“Faces tell the greatest stories...I want people to look at my portraits
and want to know the story behind each face.”
ZG: Why does portraiture play such a huge role in your artistic practice?
TC: Portraiture is my passion. I've always enjoyed watching people closely and studying their different features. Within my artistic practice, I enjoy recreating the details in skin textures and blending colors to create flesh tones. Strands of hair or the curve of a lip, a crease in the eye or the shape of an earlobe...these are all unique features that tell their own story. Through portraiture, I'm able to tell stories and connect with my subjects on an intimate level.
ZG: Intimacy and vulnerability are major themes of the work in Black as Pearls and in the technique of portraiture in general. How can vulnerability be a path to freedom?
TC: I believe that vulnerability is necessary for the path to freedom because it is honest. Honesty may not always be easy, but it is a crucial aspect of developing relationships, self-love, and personal growth. To be exposed to possible judgment or criticism, or to face the realities of imperfection can be a scary thing for anyone. But I believe that vulnerability opens the door to connect with others – and once you're connected with others compassion formed – and it is through compassion that love can be cultivated. Love is freedom.
ZG: Your metaphor of pearls representing the hardship that have contributed to the strength of black women is poignant. How can black women begin to shed the pain of our past in favor of the luster and iridescence that the pain has created?
TC: It is no doubt that we have a significant burden to carry as women. Events from the past as well as the present can discourage, disrupt and even scar us. Like the journey of a pearl, something beautiful can be molded from misfortune and hardship. It is important to note that this change does not happen overnight, it does take time. For women dealing with the pain I want to reinforce that fact that you were not created to be dull and bland, you were created to shine bright and I encourage you to focus on the light that you are and beauty that you can give back to this world.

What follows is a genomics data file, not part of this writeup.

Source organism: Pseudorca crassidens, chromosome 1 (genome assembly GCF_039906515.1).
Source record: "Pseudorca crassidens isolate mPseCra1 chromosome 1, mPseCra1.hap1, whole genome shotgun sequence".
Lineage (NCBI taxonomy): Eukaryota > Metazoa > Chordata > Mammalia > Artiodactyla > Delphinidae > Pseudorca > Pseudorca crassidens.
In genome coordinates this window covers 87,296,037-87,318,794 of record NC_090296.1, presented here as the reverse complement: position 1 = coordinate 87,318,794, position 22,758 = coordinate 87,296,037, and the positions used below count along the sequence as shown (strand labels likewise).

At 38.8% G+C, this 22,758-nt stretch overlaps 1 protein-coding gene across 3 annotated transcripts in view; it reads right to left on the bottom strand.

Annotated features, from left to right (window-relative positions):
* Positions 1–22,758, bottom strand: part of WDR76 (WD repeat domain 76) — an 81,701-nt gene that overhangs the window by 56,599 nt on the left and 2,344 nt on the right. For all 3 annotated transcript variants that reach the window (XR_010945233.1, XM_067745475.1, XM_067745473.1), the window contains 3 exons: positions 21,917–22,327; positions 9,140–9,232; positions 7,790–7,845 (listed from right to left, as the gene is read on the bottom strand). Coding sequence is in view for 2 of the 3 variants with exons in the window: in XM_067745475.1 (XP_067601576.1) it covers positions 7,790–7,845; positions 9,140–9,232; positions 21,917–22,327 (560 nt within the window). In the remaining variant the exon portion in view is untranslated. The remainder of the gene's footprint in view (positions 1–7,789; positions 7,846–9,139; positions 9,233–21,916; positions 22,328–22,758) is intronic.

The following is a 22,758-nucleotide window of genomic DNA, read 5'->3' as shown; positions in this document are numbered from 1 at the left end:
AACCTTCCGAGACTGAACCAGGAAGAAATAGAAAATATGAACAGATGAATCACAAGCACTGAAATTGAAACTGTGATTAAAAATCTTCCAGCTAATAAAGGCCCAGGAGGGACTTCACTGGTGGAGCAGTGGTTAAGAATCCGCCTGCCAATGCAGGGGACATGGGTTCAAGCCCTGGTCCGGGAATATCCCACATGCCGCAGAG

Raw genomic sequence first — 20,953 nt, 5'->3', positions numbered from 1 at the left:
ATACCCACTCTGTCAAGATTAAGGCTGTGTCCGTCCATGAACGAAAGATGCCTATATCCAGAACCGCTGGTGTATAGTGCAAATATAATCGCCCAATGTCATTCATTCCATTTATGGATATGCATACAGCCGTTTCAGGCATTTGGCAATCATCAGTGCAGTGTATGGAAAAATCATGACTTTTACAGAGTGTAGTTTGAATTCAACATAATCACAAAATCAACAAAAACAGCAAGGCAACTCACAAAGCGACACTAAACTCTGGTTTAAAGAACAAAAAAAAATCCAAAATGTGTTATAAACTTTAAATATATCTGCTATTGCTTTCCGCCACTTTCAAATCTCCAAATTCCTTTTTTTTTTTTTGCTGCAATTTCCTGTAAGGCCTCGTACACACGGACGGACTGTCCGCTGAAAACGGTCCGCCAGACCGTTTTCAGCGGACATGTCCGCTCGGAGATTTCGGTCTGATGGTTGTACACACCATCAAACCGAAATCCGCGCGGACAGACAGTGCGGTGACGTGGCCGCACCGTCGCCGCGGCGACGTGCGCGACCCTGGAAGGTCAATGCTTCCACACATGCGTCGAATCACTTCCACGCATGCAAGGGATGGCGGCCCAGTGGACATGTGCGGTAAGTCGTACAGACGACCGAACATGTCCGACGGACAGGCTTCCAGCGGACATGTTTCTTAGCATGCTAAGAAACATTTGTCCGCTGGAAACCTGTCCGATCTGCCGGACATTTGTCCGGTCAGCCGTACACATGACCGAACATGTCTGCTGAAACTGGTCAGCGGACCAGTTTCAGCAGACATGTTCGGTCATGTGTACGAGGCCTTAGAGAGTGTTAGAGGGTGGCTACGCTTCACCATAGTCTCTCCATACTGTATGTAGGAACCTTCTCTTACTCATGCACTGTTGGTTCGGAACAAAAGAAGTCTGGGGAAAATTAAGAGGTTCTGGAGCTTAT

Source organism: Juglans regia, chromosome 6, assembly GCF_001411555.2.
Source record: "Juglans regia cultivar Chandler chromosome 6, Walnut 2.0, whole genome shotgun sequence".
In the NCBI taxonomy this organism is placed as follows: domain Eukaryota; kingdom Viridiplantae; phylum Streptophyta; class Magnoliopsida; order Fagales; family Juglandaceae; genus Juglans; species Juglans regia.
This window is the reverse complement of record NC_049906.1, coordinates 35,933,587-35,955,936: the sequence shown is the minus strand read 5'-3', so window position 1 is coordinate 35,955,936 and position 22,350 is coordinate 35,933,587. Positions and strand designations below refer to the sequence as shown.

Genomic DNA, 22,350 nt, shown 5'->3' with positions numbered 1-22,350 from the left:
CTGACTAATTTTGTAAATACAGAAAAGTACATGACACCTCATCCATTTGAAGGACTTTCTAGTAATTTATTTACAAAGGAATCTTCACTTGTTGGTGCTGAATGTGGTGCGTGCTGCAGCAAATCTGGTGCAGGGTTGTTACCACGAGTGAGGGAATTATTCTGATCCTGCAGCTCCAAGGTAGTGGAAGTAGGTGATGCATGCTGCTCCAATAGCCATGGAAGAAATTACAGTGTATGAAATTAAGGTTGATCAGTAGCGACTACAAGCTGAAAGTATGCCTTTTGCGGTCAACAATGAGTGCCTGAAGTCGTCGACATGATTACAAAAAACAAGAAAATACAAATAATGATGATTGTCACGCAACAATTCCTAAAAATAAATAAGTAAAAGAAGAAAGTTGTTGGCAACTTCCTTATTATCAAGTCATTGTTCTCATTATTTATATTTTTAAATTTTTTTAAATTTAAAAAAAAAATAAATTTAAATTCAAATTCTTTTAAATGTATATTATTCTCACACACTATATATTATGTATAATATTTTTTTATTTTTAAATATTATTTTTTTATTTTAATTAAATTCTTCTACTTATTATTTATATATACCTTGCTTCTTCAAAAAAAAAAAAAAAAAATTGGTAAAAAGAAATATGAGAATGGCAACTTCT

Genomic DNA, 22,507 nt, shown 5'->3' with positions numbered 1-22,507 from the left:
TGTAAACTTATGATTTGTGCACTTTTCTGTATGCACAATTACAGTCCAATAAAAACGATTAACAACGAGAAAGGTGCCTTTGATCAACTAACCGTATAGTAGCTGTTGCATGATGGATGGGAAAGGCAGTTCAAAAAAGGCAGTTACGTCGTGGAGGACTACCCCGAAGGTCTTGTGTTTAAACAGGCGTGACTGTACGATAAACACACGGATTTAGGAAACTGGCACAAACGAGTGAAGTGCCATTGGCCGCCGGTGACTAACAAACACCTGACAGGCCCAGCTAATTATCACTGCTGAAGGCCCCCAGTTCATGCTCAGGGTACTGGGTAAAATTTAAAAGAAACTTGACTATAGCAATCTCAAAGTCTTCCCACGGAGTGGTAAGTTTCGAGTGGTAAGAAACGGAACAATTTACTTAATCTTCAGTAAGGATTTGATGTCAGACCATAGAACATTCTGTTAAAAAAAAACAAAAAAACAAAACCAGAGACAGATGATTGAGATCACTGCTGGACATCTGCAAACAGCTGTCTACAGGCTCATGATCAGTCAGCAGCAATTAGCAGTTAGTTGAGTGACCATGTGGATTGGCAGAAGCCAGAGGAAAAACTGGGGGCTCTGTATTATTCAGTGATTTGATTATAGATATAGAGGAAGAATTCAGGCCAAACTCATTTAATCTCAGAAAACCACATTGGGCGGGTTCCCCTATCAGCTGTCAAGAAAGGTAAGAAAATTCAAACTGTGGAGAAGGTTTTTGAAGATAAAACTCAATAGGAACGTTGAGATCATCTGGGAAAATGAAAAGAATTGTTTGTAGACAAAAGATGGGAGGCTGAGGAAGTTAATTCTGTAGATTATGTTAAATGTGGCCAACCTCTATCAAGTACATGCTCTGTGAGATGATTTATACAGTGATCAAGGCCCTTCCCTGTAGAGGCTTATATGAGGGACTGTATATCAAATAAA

ZG: Does your identity as a biracial woman factor into the topics you address and the way in which you address them?
TC: Yes of course. Throughout my life, I have been exposed to a variety of different cultures and I am empathetic to all points of views. I make it a point to represent different races within my body of work.
ZG: Historically fine art has been predominantly white and male-centered. How can black women play a more prominent role in the fine arts space in the next ten years?
TC: I think we need to continue building together so that we can be stronger together and shape our own voice within the fine art arena. We don't have to follow the traditional pathways to validation in a scene that isn't welcoming or understanding of our work – instead, we can develop our own standards in fine art, by creating platforms to celebrate our own talent, share our own stories, and stimulate thought and positive action through our own works.
About the Artist
"It’s the intimacy of portraiture that I enjoy the most. There is no hiding or pretending when someone is studying your every wrinkle and strand of hair, and there are no flaws in raw beauty. From the very moment, a first stroke is laid, my subject on paper turns into a real person in my mind - with whom I’m building a relationship with. I’m talking to that person, shaping its features, creating a personality. Some of them I fuss and share tears with, while others capture my heart and make it hard for me to let go... I want people to look at my portraits and want to know the story behind each face - or at least the stories we shared together in the studio...”
Tiffany's art is characterized by soft blends, realistic features, and a clean aesthetic. She infuses her creative eye for design to compose her compositions with subtle geometric flair. Tiffany enjoys exploring many different mediums such as color pencil, watercolor, and oils, but pastel pencil has become her favorite medium to work with as she strives for the continuous improvement of her craft. She is an active member of The Portrait Society of Atlanta as well as The Portrait Society of America and works from her home studio in Austell, GA.